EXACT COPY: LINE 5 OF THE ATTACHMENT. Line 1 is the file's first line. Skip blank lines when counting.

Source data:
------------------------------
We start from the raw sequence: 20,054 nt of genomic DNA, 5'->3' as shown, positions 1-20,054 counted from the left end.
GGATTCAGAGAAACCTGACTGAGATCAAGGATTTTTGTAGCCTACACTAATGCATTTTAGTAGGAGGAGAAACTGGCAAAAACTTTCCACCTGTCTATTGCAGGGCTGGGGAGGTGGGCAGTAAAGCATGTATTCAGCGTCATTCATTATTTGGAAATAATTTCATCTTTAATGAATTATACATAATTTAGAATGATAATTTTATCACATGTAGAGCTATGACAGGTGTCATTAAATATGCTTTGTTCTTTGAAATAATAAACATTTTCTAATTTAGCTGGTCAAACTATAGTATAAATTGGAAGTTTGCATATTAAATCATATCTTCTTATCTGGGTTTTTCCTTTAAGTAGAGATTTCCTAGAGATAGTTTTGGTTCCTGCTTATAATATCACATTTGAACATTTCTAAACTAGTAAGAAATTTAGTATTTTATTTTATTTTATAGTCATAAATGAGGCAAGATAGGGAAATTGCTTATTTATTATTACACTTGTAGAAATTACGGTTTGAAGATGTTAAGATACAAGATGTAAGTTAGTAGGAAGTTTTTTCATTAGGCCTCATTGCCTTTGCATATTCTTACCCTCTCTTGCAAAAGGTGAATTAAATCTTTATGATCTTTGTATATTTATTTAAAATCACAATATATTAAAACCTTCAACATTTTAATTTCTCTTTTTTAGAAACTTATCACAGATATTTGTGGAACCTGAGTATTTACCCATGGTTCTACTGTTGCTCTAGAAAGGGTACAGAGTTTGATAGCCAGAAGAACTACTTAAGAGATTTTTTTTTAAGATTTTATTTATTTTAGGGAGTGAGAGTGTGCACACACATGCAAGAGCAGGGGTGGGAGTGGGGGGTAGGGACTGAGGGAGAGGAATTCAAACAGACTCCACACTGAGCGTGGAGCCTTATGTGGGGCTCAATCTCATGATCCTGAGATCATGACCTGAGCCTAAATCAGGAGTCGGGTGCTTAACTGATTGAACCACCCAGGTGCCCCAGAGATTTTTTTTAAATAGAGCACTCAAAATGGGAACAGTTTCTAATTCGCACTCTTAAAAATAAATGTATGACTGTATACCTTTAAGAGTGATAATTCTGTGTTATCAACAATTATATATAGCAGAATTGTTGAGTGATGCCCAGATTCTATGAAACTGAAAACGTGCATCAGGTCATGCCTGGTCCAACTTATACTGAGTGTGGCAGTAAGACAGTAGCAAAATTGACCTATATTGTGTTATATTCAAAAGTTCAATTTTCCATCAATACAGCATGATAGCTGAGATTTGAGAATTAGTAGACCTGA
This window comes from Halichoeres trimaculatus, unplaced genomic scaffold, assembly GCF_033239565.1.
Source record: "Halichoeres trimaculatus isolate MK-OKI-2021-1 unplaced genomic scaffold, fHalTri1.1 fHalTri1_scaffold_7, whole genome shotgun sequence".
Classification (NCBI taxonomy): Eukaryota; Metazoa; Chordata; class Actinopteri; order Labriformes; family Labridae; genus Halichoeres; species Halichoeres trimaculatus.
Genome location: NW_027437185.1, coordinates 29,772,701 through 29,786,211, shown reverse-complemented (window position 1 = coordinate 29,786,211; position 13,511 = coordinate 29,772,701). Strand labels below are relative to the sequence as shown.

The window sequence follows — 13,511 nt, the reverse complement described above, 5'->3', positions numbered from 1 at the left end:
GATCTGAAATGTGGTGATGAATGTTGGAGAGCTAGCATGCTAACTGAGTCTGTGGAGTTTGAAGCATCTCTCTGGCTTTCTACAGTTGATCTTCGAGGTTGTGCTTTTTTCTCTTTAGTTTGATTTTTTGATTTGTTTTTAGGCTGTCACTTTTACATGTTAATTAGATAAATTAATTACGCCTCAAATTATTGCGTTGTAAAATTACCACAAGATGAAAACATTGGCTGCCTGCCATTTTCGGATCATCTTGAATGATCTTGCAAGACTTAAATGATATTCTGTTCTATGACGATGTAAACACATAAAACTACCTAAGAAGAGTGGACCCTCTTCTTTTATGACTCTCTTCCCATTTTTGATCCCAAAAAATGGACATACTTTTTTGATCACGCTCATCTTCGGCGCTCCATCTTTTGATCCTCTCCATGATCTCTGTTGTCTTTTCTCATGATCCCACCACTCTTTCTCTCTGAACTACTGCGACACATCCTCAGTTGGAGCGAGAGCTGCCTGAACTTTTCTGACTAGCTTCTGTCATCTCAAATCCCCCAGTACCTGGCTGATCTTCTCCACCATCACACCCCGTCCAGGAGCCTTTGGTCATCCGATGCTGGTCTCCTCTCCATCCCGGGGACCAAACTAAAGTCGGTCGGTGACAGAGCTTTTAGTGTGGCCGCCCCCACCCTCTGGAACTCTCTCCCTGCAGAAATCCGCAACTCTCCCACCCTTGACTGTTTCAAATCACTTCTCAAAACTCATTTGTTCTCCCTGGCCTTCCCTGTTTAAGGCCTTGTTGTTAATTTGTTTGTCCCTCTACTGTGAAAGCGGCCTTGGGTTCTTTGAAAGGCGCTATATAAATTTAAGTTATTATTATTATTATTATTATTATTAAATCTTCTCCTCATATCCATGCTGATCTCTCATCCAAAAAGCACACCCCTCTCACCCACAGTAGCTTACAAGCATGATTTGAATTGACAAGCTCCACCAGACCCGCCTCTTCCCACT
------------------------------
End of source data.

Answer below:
Classification (NCBI taxonomy): Eukaryota; Metazoa; Chordata; class Actinopteri; order Labriformes; family Labridae; genus Halichoeres; species Halichoeres trimaculatus.